(), Fredrik Borgström
(), Olof Johnell
, John Kanis
, Karin Önnby
and Bengt Jönsson
Niklas Zethraeus: Dept. of Economics, Stockholm School of Economics, Postal: Stockholm School of Economics, P.O. Box 6501, SE-113 83 Stockholm, Sweden
Fredrik Borgström: Stockholm Health Economics AB, Postal: Klarabergsgatan 33, SE-111 21 Stockholm, Sweden
Olof Johnell: Department of Orthopaedics, Malmö General Hospital, Postal: 205 02 Malmö , Sweden
John Kanis: Centre for Metabolic Bone Diseases (WHO Collaborating Centre), Postal: University of Sheffield Medical School, UK., Sheffield S10 2RX, UK
Karin Önnby: Department of Orthopaedics, Malmö General Hospital, Postal: 205 02 Malmö , Sweden
Bengt Jönsson: Dept. of Economics, Stockholm School of Economics, Postal: Stockholm School of Economics, P.O. Box 6501, SE-113 83 Stockholm, Sweden
Abstract: There are few studies investigating the consequences of osteoporotic (low bone density) fractures in terms of costs and health outcomes. The purpose of this Swedish pilot study is to assess the costs and quality of life related to fractures of the hip, spine, wrist and shoulder and further to identify important cost items that should be included in future studies in this area. Data were collected using a questionnaire administered by a nurse at Malmö University Hospital. The costs are collected based on a societal perspective and include both direct and indirect costs. Health effects were measured by the EuroQol questionnaire, rating scale method and the SF-36. The total costs varied between SEK 23 000 for a wrist fracture and SEK 63 000 for a hip fracture. Although that the response rate is low the cost and quality of life related to hip fracture are close to the results presented in other studies. The major new finding is that spine fractures are associated with higher costs and lower quality of life than previously assumed. Future studies must include a sufficient number of patients in order to obtain reliable cost and health effect estimates after osteoporotic fractures in general and after spine fractures in particular. Such studies will provide important inputs for health economic evaluations assessing the cost-effectiveness of the treatment and prevention of osteoporosis.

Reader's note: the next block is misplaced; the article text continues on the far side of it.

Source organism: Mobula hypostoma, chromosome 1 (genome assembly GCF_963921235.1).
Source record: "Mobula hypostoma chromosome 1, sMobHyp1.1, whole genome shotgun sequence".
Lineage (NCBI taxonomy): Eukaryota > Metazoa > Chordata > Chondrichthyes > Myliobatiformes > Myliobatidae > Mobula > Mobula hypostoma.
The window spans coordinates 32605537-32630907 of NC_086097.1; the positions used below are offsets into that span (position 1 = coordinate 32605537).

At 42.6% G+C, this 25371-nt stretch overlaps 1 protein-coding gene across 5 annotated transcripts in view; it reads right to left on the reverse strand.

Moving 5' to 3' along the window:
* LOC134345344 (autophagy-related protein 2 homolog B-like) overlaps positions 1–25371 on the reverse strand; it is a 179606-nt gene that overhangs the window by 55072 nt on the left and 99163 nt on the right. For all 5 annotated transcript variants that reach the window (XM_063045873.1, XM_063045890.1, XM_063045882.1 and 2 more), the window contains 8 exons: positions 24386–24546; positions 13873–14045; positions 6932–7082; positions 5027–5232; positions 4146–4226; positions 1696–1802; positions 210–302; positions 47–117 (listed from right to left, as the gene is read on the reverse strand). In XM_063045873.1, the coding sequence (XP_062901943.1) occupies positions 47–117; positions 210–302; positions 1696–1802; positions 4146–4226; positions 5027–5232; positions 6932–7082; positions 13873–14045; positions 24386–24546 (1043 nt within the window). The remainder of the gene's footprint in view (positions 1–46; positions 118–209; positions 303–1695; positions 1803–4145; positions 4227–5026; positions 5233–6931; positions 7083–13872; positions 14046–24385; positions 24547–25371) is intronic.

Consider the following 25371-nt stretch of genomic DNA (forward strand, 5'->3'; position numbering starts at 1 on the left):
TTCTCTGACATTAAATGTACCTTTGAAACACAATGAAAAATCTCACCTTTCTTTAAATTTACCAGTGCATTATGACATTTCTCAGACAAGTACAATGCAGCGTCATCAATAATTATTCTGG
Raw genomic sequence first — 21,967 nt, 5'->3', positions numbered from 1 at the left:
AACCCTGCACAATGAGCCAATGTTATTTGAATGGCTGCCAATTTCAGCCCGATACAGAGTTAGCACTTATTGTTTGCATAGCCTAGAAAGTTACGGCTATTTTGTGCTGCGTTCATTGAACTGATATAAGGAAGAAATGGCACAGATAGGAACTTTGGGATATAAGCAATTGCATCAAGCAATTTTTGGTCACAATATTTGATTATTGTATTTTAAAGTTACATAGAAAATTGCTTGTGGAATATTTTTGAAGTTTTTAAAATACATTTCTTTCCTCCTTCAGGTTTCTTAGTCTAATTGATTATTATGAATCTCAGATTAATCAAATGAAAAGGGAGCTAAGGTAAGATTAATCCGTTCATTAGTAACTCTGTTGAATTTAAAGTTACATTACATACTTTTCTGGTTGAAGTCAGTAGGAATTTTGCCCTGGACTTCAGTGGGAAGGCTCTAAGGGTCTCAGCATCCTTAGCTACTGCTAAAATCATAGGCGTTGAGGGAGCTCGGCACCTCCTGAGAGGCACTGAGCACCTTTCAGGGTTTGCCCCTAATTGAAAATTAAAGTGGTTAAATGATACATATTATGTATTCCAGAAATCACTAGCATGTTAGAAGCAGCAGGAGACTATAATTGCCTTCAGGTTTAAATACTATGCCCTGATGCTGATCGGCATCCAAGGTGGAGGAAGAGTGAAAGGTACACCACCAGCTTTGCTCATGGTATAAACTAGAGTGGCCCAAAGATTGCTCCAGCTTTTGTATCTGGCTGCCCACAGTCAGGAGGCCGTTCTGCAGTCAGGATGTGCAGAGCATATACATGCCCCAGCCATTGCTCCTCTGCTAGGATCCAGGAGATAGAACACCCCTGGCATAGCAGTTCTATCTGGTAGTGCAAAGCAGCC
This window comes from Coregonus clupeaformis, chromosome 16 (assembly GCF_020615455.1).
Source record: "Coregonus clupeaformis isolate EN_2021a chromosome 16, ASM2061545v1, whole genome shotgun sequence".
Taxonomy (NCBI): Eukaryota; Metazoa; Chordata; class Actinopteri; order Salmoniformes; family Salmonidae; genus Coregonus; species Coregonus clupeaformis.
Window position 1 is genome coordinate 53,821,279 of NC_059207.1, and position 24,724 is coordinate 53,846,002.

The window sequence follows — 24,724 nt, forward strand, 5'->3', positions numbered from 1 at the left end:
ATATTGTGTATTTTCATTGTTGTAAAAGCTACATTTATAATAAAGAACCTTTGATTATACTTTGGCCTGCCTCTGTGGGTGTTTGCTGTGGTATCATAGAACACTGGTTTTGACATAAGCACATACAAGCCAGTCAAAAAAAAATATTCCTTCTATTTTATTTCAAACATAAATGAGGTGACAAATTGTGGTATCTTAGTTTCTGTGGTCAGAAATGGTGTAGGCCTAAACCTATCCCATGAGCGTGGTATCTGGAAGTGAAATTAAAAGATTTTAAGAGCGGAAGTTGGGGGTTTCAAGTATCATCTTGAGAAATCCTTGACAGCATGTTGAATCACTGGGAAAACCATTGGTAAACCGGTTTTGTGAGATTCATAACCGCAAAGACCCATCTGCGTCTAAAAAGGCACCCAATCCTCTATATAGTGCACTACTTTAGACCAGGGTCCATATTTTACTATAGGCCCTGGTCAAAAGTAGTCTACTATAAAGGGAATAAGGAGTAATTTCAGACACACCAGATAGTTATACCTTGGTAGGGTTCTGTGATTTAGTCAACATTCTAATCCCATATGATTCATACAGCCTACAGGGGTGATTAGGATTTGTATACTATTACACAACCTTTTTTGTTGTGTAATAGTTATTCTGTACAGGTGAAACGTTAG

18 pages, October 8, 2002
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